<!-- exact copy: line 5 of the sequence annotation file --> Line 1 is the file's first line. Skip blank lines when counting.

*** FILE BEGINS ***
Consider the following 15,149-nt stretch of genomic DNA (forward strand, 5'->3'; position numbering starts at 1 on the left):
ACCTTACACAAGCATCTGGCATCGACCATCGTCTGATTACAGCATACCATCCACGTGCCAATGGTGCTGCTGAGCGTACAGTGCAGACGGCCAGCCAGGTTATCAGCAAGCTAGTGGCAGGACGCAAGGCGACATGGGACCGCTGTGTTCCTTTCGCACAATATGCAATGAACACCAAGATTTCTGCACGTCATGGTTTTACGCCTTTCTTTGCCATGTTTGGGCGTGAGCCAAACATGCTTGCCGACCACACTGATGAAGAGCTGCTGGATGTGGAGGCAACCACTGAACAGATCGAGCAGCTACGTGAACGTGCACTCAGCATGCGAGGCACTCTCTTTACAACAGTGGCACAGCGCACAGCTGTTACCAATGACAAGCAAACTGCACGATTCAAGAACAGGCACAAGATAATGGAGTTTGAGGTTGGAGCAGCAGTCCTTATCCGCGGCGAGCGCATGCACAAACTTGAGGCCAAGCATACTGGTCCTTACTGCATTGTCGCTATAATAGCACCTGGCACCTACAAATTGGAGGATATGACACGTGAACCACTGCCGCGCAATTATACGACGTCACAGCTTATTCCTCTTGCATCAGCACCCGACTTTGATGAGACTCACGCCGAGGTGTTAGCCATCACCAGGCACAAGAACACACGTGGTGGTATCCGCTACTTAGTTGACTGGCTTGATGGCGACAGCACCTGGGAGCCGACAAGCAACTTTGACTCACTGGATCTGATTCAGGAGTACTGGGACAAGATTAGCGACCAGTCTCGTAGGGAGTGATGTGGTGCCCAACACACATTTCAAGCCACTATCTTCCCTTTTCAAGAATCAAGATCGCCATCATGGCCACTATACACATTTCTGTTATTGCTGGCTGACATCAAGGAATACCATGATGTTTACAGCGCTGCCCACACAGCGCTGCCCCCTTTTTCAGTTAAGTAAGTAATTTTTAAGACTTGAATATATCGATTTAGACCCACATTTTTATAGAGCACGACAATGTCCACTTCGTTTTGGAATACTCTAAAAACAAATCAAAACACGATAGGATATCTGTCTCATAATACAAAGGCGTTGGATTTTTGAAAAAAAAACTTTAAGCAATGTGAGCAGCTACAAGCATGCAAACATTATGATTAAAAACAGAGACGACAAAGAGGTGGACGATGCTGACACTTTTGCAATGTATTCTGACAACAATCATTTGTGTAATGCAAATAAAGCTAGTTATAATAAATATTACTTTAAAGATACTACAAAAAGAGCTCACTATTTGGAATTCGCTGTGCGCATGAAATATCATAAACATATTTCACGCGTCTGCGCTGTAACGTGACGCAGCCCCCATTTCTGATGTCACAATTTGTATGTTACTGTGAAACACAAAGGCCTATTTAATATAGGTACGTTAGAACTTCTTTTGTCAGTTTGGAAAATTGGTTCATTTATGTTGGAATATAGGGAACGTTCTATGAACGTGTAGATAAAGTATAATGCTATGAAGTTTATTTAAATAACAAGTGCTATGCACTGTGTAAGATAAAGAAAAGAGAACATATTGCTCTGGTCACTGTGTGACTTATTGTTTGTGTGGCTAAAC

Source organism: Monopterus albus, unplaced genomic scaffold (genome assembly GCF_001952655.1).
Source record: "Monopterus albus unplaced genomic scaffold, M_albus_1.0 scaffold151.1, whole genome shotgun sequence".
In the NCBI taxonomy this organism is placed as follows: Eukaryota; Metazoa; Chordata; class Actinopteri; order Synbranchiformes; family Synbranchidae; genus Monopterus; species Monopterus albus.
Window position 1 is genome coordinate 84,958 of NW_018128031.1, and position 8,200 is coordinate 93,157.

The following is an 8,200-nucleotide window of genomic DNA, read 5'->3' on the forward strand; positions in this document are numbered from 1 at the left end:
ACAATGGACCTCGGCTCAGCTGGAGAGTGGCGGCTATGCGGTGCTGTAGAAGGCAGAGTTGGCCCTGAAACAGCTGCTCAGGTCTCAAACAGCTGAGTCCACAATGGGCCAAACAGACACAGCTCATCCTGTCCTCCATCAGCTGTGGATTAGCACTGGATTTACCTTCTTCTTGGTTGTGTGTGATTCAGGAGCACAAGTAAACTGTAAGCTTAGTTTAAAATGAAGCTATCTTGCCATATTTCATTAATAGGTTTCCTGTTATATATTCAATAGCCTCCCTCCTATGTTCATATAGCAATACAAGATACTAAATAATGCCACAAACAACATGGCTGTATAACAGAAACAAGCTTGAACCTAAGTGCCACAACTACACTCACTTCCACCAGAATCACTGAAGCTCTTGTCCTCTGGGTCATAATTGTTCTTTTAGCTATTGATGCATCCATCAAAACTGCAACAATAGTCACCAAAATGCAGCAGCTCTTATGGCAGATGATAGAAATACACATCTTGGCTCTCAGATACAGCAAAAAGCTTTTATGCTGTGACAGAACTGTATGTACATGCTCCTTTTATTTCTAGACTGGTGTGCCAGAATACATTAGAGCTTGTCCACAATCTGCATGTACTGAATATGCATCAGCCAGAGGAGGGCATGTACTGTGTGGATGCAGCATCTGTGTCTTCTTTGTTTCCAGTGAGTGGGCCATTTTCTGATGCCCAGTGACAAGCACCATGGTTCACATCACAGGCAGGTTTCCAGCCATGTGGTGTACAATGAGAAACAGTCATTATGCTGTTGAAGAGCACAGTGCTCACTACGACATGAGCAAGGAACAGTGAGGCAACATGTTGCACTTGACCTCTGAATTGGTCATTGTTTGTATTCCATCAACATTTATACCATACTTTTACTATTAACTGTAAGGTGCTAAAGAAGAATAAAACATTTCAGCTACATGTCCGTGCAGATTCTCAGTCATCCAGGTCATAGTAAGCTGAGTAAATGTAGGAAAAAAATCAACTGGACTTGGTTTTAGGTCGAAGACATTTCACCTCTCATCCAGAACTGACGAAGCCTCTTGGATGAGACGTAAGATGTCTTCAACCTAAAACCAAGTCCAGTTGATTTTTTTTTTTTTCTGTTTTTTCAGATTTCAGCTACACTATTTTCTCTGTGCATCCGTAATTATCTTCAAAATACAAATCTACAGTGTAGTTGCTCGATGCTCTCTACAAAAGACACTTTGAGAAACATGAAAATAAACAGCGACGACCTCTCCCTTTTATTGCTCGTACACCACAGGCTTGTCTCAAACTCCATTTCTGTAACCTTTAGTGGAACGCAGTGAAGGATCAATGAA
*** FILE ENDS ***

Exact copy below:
In the NCBI taxonomy this organism is placed as follows: Eukaryota; Metazoa; Chordata; class Actinopteri; order Synbranchiformes; family Synbranchidae; genus Monopterus; species Monopterus albus.